Not knowing the thinking of the people who wrote that code, no. But I suspect they didn’t have an Arduino in mind, and the idea was to run that chunk of code continuously, forever sending messages. Is that the behaviour you saw?

I haven’t checked the meaning of each of the library calls (that’s your job!), but it ought to work if you take out the line containing the while( ) (and its corresponding closing brace).

But what’s this about a slave library? As I remember it, the Modbus Master controls the bus. If the data is flowing from Arduino to PC, then if the PC is the master, the Arduino must either react to a request for data by running calcVI( ) and sending the data once it’s available (and the master needs to wait while that happens), or the Arduino puts the data into registers when it feels the need and on receipt of a request it returns the last set of readings.

What I think you need to do is find out what all those library calls do and how they work. If it expects the second option, then you still need to take out the while( ), because loop( ) does the equivalent, but you need to include calcVI in the loop only once every few seconds - and even then, you might have a problem because while it’s away calculating the power etc, it won’t reply to a Modbus request and the master might time out.

But if the rest of your system permits (are there other devices on the bus?), it should be a lot easier to have the Arduino as the Master. Then it can tell the slave (the PC) to accept some data and send the data when it feels like it, which is immediately after you’ve measured with calcVI( ), and then go to sleep for 5 or 10 s.

With a bit of inspired guesswork, I think I’ve found the library you are using.

slave.run( ) appears to poll the serial port looking for input, all the rest of the while( ) loop is putting the values there. Therefore, you have a choice of 2: either put calcVI( ) inside the while( ) loop, or remove the while( ) loop and rely on loop( ).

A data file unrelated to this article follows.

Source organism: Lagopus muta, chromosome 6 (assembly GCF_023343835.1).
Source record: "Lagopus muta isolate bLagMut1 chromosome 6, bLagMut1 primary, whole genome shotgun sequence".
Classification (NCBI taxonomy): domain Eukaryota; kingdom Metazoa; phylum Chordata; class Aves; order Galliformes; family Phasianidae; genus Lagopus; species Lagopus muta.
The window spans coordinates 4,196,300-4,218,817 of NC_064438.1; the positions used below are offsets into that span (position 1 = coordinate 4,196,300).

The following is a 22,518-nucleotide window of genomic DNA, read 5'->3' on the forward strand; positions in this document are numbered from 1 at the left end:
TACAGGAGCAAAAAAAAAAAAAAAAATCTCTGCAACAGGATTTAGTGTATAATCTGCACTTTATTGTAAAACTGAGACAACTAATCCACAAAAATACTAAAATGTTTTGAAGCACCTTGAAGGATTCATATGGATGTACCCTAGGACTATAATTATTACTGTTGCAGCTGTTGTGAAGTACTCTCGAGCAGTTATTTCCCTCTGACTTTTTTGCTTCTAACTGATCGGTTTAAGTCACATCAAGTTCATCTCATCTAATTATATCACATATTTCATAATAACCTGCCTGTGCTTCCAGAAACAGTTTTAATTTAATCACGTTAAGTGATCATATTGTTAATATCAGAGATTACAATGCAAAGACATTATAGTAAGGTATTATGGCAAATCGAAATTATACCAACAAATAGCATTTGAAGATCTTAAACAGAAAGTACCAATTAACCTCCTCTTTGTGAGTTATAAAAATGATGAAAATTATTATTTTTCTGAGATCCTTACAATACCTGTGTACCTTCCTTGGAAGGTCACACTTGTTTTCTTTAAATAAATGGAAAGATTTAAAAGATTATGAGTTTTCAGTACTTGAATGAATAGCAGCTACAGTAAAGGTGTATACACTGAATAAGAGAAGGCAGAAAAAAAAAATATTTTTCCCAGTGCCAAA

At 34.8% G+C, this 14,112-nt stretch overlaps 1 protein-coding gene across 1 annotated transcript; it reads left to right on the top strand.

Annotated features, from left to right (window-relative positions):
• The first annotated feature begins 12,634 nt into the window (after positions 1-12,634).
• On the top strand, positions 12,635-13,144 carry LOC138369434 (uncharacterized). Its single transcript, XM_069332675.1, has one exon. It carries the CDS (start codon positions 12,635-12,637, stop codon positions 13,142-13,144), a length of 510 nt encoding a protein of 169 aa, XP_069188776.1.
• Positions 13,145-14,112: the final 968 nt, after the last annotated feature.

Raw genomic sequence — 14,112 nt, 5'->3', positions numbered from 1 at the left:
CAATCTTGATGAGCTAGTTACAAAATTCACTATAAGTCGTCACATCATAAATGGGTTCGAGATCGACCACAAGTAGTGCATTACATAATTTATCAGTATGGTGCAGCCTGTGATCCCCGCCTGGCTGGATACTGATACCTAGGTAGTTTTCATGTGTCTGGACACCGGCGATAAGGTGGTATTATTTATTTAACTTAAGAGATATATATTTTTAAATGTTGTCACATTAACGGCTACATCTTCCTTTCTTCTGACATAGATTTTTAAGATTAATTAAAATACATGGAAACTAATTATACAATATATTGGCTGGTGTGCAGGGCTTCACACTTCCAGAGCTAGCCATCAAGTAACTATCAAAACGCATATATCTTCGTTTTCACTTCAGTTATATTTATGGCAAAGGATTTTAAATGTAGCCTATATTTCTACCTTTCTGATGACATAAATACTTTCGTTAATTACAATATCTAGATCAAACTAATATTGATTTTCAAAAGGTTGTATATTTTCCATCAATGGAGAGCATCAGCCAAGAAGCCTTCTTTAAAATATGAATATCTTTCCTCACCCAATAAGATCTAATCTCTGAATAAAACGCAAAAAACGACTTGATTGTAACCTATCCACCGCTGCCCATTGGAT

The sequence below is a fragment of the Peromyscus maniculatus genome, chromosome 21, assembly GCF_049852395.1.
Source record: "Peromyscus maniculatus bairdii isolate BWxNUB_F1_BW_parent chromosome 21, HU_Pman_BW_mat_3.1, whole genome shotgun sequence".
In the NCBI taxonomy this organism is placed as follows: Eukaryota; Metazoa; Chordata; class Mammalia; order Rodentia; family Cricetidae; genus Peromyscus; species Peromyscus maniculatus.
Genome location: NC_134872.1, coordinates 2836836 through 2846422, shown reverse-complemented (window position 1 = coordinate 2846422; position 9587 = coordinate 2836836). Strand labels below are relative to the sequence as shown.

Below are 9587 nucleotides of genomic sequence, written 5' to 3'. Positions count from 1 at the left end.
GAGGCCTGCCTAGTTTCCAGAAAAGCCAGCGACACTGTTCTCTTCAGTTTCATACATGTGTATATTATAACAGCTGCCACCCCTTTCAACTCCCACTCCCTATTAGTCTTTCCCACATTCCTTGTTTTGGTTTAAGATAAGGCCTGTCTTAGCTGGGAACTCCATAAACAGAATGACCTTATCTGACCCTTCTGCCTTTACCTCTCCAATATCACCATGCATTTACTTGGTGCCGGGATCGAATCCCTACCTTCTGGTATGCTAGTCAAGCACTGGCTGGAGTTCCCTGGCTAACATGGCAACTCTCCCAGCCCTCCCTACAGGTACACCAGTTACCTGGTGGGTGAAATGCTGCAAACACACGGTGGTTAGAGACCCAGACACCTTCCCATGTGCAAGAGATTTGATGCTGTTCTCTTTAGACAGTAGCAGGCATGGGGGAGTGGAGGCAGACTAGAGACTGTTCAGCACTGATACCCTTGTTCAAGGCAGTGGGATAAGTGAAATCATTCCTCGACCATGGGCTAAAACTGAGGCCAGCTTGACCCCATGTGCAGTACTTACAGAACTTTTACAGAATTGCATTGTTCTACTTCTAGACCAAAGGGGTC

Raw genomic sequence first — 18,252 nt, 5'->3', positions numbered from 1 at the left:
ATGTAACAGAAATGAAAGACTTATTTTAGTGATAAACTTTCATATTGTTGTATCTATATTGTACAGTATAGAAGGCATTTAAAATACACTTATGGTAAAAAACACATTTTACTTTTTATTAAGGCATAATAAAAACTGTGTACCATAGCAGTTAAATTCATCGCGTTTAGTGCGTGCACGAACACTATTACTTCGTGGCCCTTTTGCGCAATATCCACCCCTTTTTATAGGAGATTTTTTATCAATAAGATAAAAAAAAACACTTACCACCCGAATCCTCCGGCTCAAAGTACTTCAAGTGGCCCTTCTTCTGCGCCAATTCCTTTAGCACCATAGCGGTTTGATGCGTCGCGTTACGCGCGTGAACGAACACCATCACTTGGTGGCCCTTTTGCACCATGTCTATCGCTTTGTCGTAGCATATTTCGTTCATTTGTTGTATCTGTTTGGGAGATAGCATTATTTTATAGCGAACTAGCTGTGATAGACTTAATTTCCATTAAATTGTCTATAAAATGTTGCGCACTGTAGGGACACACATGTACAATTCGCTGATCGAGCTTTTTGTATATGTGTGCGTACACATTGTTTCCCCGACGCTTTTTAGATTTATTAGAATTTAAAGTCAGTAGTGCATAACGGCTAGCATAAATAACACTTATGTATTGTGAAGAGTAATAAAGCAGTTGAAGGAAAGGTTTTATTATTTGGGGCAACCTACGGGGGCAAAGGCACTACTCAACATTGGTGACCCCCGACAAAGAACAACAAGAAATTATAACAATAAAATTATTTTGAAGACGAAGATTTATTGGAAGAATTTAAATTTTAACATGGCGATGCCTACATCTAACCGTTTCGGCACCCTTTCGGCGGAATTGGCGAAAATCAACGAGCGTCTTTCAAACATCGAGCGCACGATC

But in each case, you have the problem of the time taken by calcVI( ) to measure the voltage and current, and while that is happening (~ 200 ms), run( ) won’t be checking the serial input buffer and any requests from the master will be piling up - or worse, overflowing.

What I think you must do is wrap calcVI( ) inside a timer conditional (go through calcVI( ) once every 10 s, say), so that the voltages and currents are updated with that frequency, but execute run( ) every time, so that messages from the master are handled promptly. Even so, you will still have the problem that the slave won’t respond while it is running calcVI( ), so the master should poll the slave only once every 10 s - at the same rate as calcVI( ) is run.

Alternatively, it might be possible to create your own protocol around the outside of the Modbus library, by sending a message (setting a register) to command the slave to run calcVI( ), then returning (say) 250 ms later to retrieve the values. In that way, the Modbus master device is responsible for controlling when readings are taken and for fetching the values from the slave.

Hi Robert,
Removing the while(1) and wrapping calcVI inside a 10 second conditional timer and slowing the PC polling time down from every second to 5 seconds seems to have made the code pretty stable.
Will look into making the arduino the master and the PLC the slave,not sure if the PLC can be slave though.
Thank you for you input.
Regards
Dave